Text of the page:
Zuma Takes S. Africa Economy to Brink as Credit Risks Rise

  • Shock cabinet change comes within week of rating downgrade
  • Economy hit by slump in metal prices, power constraints

Rand Plunges After Zuma Fires Finance Minister

South African President Jacob Zuma took the economy closer to the brink of a junk credit rating after firing his finance minister in a move investors say may undermine fiscal credibility.

QuickTake South Africa

Zuma removed Nhlanhla Nene from his post after 19 months without giving any reasons except to say that he would be moved to another key role. His replacement is David van Rooyen, a lawmaker who is little known to South Africans or investors. 

Nhlanhla Nene

Photographer: Chris Ratcliffe/Bloomberg

The shock move came less than a week after credit-rating companies pushed the nation closer to junk status, citing concerns over a sluggish economy and rising debt. Nene’s departure, and uncertainty relating to his successor, raises questions about whether the National Treasury can stick to its spending targets.

“Especially at this point in time, we can ill afford to antagonize international investors,” Mohammed Nalla, head of strategic research at Nedbank Group Ltd., said by phone from Johannesburg. “An event of this magnitude can even be the catalyst for a credit-rating downgrade to junk status. It could lead to a complete loss of investor confidence in South Africa, which could push us into a recession.”

The rand dropped as much as 5.4 percent against the dollar after Zuma’s announcement, the biggest decline since September 2011, hitting a new record low of 15.3857. Yields on benchmark government bonds due December 2026 soared 65 basis points to 9.46 percent, the highest since the 2008 global financial crisis.

Strained Economy

On Dec. 4, Fitch Ratings Ltd. cut the country’s debt to BBB-, the lowest investment-grade level, while Standard and Poor’s lowered the outlook on its equivalent rating to negative. Fitch said looser fiscal policy, such as upward revisions to expenditure ceilings, may lead to more negative actions.

“We are not so concerned about the person but rather whether Treasury controls the line on fiscal deficits and the debt stock, which we are watching,” Ravi Bhatia, director of sovereign ratings at Standard & Poor’s in London, said in an e-mailed response to questions. “South Africa is on negative outlook and our concerns highlighted in our last outlook statement remain.”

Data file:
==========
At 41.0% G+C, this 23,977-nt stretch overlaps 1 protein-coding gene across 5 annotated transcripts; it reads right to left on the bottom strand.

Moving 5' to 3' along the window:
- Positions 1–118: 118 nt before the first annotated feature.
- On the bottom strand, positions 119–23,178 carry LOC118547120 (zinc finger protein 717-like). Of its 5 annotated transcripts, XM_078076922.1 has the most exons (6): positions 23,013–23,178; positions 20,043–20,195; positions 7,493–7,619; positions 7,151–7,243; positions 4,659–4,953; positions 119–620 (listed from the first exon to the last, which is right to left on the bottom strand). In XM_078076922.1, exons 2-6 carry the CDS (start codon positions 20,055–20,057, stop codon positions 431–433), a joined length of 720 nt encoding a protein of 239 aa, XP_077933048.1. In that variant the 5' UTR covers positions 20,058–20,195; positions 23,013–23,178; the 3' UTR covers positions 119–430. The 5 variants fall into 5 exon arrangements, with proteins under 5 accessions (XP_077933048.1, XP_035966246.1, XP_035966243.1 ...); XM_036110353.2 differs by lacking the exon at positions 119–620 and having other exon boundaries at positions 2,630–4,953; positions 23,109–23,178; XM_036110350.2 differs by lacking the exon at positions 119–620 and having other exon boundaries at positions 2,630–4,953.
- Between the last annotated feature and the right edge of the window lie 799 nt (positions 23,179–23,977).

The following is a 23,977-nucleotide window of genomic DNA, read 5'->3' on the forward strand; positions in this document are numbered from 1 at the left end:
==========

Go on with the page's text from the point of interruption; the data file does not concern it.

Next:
The economy is under strain because of plunging metal prices and power constraints. The central bank is forecasting growth of 1.4 percent this year, which would be the slowest pace since the 2009 recession.

Investors are concerned that “worsening macro performance will lead to a more politicized approach to fiscal policy and structural reform,” Arnab Das, head of EM Macro at Invesco in London, said by e-mail. “There is also a threat that further ratings downgrades may well lead to South Africa’s exclusion from global government bond indices in the next one to two years.”

Van Rooyen is the third finance minister since Zuma came to power in 2009. In that period, gross debt has surged from about 26 percent of gross domestic product to almost 50 percent. While Nene has sought to contain spending in a bid to rein in a widening budget deficit, his efforts have been frustrated by the government awarding above-inflation wage increases to workers over three years.

Nene said in the mid-term budget in October the fiscal deficit will reach 3.3 percent in the fiscal year through March 2017, from 3.8 percent this year, and will narrow to 3 percent in the year through March 2019.

“We are just trying to assess whether there will be any change in policies associated with the change in Treasury leadership,” Kristin Lindow, senior vice president at Moody’s Investors Service, said by phone from New York on Wednesday. Moody’s downgraded South Africa’s credit to two level above junk last November, with a stable outlook.

“The sudden removal of the high profile and respected Nene, and his replacement with a relative unknown, is likely to be seen as a worrying signal about the government’s commitment to fiscal discipline and generate further market volatility,” Peter Worthington, an economist at Barclays Plc’s Africa unit in Johannesburg, said in a note to clients.

The economy has floundered under Zuma’s leadership. The government has introduced a series of laws that companies say foster uncertainty and discourage investment, while spending decisions, such as the capping of university fees, were taken without proper budgeting. Key state-owned companies, such as the electricity utility Eskom Holdings SOC Ltd., have been dogged by leadership problems and funding shortages.

A former intelligence operative with no formal education, Zuma took control of Africa’s second-largest economy just weeks after prosecutors dropped graft charges against him. He’s continued to be dogged by scandals, including squandering taxpayers’ money in a 215 million-rand ($18 million) upgrade of his private home. He denies any wrongdoing.

Presidential Power

The president’s power stems from his dominance of the African National Congress, which has governed South Africa since the first multiracial elections in 1994. He has appointed allies to key posts and shored up his popular support by extending welfare grants to more than 16 million people, almost a quarter of the population.

Nene’s departure suggests that “Zuma’s moves are now firmly dictated by political considerations, with little moderating influence from economic policy or market pressures,” Anne Fruhauf, vice president at New York-based risk adviser Teneo Intelligence, said in an e-mail. “Nene had already battled hard to contain spending pressures ahead of the 2016 budget, and his inexperienced, politically weaker successor will struggle even more to steady the ship.”

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